Agile Governance for a Fractured World
After 70 years of peace and prosperity, the far-reaching changes introduced by technological innovation and deeper economic integration have created a new politics of fragmentation. To meet the challenges of an increasingly complex, constantly evolving world, policymakers will have to learn to think – and then act – today’s disruptors.
GENEVA – As the Fourth Industrial Revolution continues to reshape the global political economy, many are grasping for ideas about how to effect positive systemic change. In a world where technology is both a disrupter and the driving force of progress, the best approach may be to apply lessons from technology to policymaking itself. Policymakers, like start-ups, must look for more ways to iterate what works and abandon what doesn’t.
To any observer of world affairs, it is clear that after a relatively long period of unprecedented peace and prosperity, and after two decades of increasing integration, openness, and inclusiveness, the pendulum is now swinging back toward fragmentation, nationalism, and conflict.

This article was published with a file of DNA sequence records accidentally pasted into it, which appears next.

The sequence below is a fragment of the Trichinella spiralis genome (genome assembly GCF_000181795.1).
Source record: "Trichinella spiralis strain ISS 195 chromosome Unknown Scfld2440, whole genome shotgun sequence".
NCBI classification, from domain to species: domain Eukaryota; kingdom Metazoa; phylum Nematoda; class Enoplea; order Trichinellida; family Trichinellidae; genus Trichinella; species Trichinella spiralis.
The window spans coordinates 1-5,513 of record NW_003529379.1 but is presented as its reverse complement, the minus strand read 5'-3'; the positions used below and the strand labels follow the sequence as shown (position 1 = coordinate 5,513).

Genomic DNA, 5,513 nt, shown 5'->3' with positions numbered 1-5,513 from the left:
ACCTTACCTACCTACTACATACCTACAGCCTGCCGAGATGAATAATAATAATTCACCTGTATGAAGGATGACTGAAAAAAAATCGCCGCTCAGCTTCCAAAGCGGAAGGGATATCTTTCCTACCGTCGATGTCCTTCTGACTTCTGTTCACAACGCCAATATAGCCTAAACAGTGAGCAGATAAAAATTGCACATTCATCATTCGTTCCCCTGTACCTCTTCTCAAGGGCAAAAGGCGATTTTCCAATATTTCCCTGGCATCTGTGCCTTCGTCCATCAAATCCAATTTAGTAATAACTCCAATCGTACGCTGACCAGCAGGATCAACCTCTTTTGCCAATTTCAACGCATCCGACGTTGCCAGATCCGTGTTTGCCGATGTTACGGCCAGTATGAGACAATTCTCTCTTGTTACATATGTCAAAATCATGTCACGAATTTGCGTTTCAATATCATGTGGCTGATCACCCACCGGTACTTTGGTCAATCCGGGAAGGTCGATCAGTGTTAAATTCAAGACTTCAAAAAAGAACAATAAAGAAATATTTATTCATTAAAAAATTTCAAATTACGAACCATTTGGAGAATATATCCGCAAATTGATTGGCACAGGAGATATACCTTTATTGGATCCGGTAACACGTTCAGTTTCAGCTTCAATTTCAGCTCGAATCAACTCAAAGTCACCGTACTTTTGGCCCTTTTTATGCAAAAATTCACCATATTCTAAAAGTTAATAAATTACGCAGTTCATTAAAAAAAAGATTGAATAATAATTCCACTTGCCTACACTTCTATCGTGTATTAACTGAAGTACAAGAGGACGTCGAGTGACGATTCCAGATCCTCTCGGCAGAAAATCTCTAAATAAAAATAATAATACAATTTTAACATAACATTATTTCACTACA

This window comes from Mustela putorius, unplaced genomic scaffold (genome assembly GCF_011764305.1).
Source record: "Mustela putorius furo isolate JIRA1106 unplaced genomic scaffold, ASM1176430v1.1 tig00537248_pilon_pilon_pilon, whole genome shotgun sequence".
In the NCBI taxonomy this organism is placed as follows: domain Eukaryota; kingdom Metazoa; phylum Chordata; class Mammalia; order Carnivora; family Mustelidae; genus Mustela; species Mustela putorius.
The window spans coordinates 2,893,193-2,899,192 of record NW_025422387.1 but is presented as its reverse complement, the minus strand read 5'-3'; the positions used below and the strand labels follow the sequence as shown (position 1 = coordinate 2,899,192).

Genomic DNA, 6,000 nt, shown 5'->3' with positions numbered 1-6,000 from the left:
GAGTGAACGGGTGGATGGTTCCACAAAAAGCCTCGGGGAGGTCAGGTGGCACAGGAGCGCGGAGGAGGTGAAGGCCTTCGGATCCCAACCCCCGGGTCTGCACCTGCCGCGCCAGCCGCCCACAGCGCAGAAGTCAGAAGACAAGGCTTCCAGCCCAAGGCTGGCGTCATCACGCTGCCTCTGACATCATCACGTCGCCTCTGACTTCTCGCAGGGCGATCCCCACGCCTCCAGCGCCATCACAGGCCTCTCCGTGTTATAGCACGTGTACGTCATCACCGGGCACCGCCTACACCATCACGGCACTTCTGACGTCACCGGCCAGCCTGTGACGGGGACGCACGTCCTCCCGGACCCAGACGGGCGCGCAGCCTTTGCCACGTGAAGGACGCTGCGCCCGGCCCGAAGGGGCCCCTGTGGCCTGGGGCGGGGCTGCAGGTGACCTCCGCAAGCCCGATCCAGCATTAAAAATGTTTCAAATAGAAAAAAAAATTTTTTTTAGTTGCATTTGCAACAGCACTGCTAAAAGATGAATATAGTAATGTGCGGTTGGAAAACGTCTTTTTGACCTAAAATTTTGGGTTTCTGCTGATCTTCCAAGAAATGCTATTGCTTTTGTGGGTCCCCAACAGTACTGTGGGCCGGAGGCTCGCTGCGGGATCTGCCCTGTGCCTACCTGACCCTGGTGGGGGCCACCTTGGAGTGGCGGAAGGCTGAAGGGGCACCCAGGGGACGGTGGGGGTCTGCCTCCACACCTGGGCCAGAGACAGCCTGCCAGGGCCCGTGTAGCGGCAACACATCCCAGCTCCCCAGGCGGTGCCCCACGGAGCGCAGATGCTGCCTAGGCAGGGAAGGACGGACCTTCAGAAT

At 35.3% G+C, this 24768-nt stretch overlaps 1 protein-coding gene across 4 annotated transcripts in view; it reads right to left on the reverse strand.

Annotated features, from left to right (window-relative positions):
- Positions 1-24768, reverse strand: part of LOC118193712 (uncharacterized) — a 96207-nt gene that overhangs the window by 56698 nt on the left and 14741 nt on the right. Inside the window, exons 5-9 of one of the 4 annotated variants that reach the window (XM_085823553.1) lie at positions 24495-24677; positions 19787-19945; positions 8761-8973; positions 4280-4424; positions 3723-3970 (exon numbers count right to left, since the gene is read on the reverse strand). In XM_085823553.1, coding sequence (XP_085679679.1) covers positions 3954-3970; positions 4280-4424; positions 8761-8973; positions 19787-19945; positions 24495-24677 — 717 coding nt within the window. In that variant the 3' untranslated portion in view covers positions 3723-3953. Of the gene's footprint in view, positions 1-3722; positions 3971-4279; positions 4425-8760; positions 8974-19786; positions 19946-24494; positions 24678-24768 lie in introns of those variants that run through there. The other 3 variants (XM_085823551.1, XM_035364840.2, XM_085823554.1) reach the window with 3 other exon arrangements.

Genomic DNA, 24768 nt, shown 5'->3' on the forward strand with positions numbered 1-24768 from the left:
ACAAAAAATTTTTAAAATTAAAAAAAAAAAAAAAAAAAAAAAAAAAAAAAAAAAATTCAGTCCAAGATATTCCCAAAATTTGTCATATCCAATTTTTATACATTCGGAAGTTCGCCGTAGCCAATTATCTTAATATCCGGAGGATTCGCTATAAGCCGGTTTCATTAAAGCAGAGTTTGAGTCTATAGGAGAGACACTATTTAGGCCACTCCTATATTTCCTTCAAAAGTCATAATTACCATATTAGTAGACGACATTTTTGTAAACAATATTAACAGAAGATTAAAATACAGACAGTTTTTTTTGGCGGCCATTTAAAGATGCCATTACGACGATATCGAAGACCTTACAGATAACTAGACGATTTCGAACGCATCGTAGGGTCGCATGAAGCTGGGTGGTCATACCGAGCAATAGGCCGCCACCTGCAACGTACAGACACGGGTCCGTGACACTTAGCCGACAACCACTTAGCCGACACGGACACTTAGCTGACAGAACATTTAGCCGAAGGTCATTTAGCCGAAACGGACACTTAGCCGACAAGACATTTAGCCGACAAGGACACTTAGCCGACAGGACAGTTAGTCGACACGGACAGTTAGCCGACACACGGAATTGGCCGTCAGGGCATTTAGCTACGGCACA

Indeed, the post-world order has already fractured in many ways. Ambitious multilateral trade agreements have fallen apart after key stakeholders walked away. Unprecedented global cooperation on climate change, embodied in the 2015 Paris climate accord, is being undermined. Separatist movements are becoming more vocal, as sub-national communities look for sources of identity that will reestablish a sense of control. And the president of the United States has indicated that he will pursue national self-interest above all else, and that other national leaders should do likewise.
We hope you're enjoying Project Syndicate.
To continue reading, subscribe now.
Get unlimited access to PS premium content, including in-depth commentaries, book reviews, exclusive interviews, On Point, the Big Picture, the PS Archive, and our annual year-ahead magazine.
Already have an account or want to create one? Log in